A common right of grazing which was quantified but not related to the ability of the land to sustain it was capable of existing in gross, and was therefore severable entirely from the land to which it related. The severance was no necessary prejudice to the land. Robert Walker LJ doubted ‘whether it is correct to imply that a profit of pasture appurtenant can never in any circumstances be acquired by prescription for a fixed number of animals, but that does not affect the basic point that prescription of a profit appurtenant must be by way of activities which accommodate the land to which it becomes appurtenant.’
Robert Walker LJ
Times 11-Mar-1999,  EWCA Civ 51
Law of Property Act 1925 187, Commons Registration Act 1965
England and Wales
Appeal from – Bettison and others v Langton and others HL 17-May-2001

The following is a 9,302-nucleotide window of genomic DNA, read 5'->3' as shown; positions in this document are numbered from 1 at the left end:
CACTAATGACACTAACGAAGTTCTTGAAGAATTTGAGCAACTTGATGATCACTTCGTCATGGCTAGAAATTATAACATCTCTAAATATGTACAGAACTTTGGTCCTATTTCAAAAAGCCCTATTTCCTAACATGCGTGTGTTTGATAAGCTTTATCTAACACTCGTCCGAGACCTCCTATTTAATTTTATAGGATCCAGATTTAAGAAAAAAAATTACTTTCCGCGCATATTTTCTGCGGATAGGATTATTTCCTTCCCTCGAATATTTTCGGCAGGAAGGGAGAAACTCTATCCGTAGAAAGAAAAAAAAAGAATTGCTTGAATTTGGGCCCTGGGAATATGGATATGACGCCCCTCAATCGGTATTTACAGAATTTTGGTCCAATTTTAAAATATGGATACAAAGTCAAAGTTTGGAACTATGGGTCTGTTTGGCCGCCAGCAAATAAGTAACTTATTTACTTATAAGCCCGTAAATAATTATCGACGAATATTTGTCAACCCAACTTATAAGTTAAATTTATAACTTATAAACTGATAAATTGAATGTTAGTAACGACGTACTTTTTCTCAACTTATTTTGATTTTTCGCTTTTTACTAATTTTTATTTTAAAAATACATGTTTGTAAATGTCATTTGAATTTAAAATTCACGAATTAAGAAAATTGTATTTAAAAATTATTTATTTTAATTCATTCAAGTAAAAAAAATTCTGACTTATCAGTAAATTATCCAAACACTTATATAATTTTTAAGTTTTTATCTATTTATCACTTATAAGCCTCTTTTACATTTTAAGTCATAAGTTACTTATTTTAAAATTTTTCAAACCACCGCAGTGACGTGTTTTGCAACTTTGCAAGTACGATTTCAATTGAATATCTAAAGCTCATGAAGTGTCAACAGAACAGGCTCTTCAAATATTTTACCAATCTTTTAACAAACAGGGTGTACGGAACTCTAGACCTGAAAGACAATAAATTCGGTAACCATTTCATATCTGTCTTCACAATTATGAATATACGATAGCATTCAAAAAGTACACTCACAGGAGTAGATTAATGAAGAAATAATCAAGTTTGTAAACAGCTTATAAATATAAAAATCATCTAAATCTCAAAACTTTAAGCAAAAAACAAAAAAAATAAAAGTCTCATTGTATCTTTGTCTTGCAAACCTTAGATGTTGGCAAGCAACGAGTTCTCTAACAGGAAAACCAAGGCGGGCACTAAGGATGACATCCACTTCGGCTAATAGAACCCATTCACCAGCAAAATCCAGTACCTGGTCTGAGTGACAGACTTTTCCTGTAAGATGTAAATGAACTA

A right to pasture animals on a common had been levant and couchant, and as such was inalienable as a separate asset from the land where the animals were kept. The right was registered under the Act, and was thereby transformed into a right to graze . .
Cited – Polo Woods Foundation v Shelton-Agar and Another ChD 17-Jun-2009
The court considered whether the claimant had established a profit a prendre against the defendant neighbour’s land in the form of a right of pasturage, acquired either by lost modern grant or by prescription.
Held: The appeal succeeded, but . .
These lists may be incomplete.
Updated: 30 April 2021; Ref: scu.143529